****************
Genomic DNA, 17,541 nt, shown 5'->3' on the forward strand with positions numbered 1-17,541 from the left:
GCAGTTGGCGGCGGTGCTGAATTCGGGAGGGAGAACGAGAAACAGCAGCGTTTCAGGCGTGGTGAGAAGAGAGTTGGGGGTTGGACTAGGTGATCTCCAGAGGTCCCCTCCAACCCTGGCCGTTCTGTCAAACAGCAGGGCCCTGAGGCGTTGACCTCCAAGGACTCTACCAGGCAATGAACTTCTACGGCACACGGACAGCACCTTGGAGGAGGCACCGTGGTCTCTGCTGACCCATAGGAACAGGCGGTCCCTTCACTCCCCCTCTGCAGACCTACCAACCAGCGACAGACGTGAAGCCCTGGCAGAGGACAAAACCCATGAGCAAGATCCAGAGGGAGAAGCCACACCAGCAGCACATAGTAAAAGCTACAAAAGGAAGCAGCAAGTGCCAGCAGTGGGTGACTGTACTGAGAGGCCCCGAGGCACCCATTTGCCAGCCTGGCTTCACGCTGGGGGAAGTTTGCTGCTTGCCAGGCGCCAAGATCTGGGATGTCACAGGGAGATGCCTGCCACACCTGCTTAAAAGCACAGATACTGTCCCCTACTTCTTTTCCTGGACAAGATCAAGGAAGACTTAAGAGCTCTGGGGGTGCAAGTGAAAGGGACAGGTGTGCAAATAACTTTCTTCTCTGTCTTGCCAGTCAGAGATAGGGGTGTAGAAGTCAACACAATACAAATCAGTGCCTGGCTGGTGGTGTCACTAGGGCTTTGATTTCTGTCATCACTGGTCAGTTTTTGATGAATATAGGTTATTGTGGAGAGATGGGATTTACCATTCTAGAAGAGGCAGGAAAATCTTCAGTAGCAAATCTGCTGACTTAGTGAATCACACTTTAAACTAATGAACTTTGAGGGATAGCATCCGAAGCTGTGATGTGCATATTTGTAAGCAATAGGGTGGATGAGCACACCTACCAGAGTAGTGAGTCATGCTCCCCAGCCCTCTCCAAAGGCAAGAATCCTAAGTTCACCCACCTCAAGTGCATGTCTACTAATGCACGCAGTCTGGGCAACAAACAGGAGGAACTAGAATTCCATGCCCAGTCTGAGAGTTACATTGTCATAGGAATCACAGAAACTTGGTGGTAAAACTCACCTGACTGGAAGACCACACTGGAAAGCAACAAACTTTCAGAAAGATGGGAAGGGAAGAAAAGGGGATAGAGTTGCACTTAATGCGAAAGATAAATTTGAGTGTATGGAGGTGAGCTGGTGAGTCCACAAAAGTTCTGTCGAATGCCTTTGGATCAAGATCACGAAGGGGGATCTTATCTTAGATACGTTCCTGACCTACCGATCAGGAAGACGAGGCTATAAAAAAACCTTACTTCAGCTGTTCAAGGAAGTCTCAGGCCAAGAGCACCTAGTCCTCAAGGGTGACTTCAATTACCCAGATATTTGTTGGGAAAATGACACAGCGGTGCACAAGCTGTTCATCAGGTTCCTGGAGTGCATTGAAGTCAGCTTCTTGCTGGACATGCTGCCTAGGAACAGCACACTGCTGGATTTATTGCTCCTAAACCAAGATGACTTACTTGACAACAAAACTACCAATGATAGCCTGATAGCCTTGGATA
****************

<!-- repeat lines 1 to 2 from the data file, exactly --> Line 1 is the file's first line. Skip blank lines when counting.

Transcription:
Genomic DNA, 17,541 nt, shown 5'->3' on the forward strand with positions numbered 1-17,541 from the left:
GCAGTTGGCGGCGGTGCTGAATTCGGGAGGGAGAACGAGAAACAGCAGCGTTTCAGGCGTGGTGAGAAGAGAGTTGGGGGTTGGACTAGGTGATCTCCAGAGGTCCCCTCCAACCCTGGCCGTTCTGTCAAACAGCAGGGCCCTGAGGCGTTGACCTCCAAGGACTCTACCAGGCAATGAACTTCTACGGCACACGGACAGCACCTTGGAGGAGGCACCGTGGTCTCTGCTGACCCATAGGAACAGGCGGTCCCTTCACTCCCCCTCTGCAGACCTACCAACCAGCGACAGACGTGAAGCCCTGGCAGAGGACAAAACCCATGAGCAAGATCCAGAGGGAGAAGCCACACCAGCAGCACATAGTAAAAGCTACAAAAGGAAGCAGCAAGTGCCAGCAGTGGGTGACTGTACTGAGAGGCCCCGAGGCACCCATTTGCCAGCCTGGCTTCACGCTGGGGGAAGTTTGCTGCTTGCCAGGCGCCAAGATCTGGGATGTCACAGGGAGATGCCTGCCACACCTGCTTAAAAGCACAGATACTGTCCCCTACTTCTTTTCCTGGACAAGATCAAGGAAGACTTAAGAGCTCTGGGGGTGCAAGTGAAAGGGACAGGTGTGCAAATAACTTTCTTCTCTGTCTTGCCAGTCAGAGATAGGGGTGTAGAAGTCAACACAATACAAATCAGTGCCTGGCTGGTGGTGTCACTAGGGCTTTGATTTCTGTCATCACTGGTCAGTTTTTGATGAATATAGGTTATTGTGGAGAGATGGGATTTACCATTCTAGAAGAGGCAGGAAAATCTTCAGTAGCAAATCTGCTGACTTAGTGAATCACACTTTAAACTAATGAACTTTGAGGGATAGCATCCGAAGCTGTGATGTGCATATTTGTAAGCAATAGGGTGGATGAGCACACCTACCAGAGTAGTGAGTCATGCTCCCCAGCCCTCTCCAAAGGCAAGAATCCTAAGTTCACCCACCTCAAGTGCATGTCTACTAATGCACGCAGTCTGGGCAACAAACAGGAGGAACTAGAATTCCATGCCCAGTCTGAGAGTTACATTGTCATAGGAATCACAGAAACTTGGTGGTAAAACTCACCTGACTGGAAGACCACACTGGAAAGCAACAAACTTTCAGAAAGATGGGAAGGGAAGAAAAGGGGATAGAGTTGCACTTAATGCGAAAGATAAATTTGAGTGTATGGAGGTGAGCTGGTGAGTCCACAAAAGTTCTGTCGAATGCCTTTGGATCAAGATCACGAAGGGGGATCTTATCTTAGATACGTTCCTGACCTACCGATCAGGAAGACGAGGCTATAAAAAAACCTTACTTCAGCTGTTCAAGGAAGTCTCAGGCCAAGAGCACCTAGTCCTCAAGGGTGACTTCAATTACCCAGATATTTGTTGGGAAAATGACACAGCGGTGCACAAGCTGTTCATCAGGTTCCTGGAGTGCATTGAAGTCAGCTTCTTGCTGGACATGCTGCCTAGGAACAGCACACTGCTGGATTTATTGCTCCTAAACCAAGATGACTTACTTGACAACAAAACTACCAATGATAGCCTGATAGCCTTGGATA